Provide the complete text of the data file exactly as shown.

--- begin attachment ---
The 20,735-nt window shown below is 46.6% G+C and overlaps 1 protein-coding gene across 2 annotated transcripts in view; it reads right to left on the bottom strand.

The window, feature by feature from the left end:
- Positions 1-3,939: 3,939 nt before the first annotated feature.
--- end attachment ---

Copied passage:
The 20,735-nt window shown below is 46.6% G+C and overlaps 1 protein-coding gene across 2 annotated transcripts in view; it reads right to left on the bottom strand.

The window, feature by feature from the left end:
- Positions 1-3,939: 3,939 nt before the first annotated feature.